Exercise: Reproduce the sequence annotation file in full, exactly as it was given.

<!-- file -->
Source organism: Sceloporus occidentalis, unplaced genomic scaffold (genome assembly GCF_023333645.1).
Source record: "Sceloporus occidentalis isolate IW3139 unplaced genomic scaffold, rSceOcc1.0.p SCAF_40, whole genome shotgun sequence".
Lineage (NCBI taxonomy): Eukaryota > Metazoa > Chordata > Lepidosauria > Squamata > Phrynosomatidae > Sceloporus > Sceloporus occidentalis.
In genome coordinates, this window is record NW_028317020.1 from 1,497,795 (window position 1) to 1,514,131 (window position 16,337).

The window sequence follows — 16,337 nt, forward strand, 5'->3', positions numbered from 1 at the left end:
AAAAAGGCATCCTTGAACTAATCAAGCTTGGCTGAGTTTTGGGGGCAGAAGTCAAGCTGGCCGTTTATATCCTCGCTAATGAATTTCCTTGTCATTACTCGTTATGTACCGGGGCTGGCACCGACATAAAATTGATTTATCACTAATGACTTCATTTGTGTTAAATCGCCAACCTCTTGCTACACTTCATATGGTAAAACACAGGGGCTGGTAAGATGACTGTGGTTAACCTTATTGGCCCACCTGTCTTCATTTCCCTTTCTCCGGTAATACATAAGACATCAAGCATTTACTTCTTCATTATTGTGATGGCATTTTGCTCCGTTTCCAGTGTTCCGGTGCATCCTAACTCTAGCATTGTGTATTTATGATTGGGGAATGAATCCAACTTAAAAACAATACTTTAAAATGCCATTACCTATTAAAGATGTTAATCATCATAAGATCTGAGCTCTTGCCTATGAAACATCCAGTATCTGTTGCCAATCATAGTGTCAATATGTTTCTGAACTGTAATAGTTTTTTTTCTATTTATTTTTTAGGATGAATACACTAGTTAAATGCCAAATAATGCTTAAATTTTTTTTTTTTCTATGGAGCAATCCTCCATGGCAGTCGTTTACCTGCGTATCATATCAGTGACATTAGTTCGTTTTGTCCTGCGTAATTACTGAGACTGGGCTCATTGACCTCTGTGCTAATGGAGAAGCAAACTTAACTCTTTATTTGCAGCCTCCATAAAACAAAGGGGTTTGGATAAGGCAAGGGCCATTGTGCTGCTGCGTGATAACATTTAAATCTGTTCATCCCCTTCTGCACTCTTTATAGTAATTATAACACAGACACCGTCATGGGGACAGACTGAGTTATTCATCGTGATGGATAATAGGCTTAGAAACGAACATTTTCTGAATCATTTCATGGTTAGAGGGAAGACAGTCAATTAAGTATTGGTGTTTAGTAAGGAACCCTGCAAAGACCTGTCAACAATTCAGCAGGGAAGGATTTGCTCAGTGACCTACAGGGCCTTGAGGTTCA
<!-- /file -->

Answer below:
Source organism: Sceloporus occidentalis, unplaced genomic scaffold (genome assembly GCF_023333645.1).
Source record: "Sceloporus occidentalis isolate IW3139 unplaced genomic scaffold, rSceOcc1.0.p SCAF_40, whole genome shotgun sequence".
Lineage (NCBI taxonomy): Eukaryota > Metazoa > Chordata > Lepidosauria > Squamata > Phrynosomatidae > Sceloporus > Sceloporus occidentalis.
In genome coordinates, this window is record NW_028317020.1 from 1,497,795 (window position 1) to 1,514,131 (window position 16,337).

The window sequence follows — 16,337 nt, forward strand, 5'->3', positions numbered from 1 at the left end:
AAAAAGGCATCCTTGAACTAATCAAGCTTGGCTGAGTTTTGGGGGCAGAAGTCAAGCTGGCCGTTTATATCCTCGCTAATGAATTTCCTTGTCATTACTCGTTATGTACCGGGGCTGGCACCGACATAAAATTGATTTATCACTAATGACTTCATTTGTGTTAAATCGCCAACCTCTTGCTACACTTCATATGGTAAAACACAGGGGCTGGTAAGATGACTGTGGTTAACCTTATTGGCCCACCTGTCTTCATTTCCCTTTCTCCGGTAATACATAAGACATCAAGCATTTACTTCTTCATTATTGTGATGGCATTTTGCTCCGTTTCCAGTGTTCCGGTGCATCCTAACTCTAGCATTGTGTATTTATGATTGGGGAATGAATCCAACTTAAAAACAATACTTTAAAATGCCATTACCTATTAAAGATGTTAATCATCATAAGATCTGAGCTCTTGCCTATGAAACATCCAGTATCTGTTGCCAATCATAGTGTCAATATGTTTCTGAACTGTAATAGTTTTTTTTCTATTTATTTTTTAGGATGAATACACTAGTTAAATGCCAAATAATGCTTAAATTTTTTTTTTTTCTATGGAGCAATCCTCCATGGCAGTCGTTTACCTGCGTATCATATCAGTGACATTAGTTCGTTTTGTCCTGCGTAATTACTGAGACTGGGCTCATTGACCTCTGTGCTAATGGAGAAGCAAACTTAACTCTTTATTTGCAGCCTCCATAAAACAAAGGGGTTTGGATAAGGCAAGGGCCATTGTGCTGCTGCGTGATAACATTTAAATCTGTTCATCCCCTTCTGCACTCTTTATAGTAATTATAACACAGACACCGTCATGGGGACAGACTGAGTTATTCATCGTGATGGATAATAGGCTTAGAAACGAACATTTTCTGAATCATTTCATGGTTAGAGGGAAGACAGTCAATTAAGTATTGGTGTTTAGTAAGGAACCCTGCAAAGACCTGTCAACAATTCAGCAGGGAAGGATTTGCTCAGTGACCTACAGGGCCTTGAGGTTCA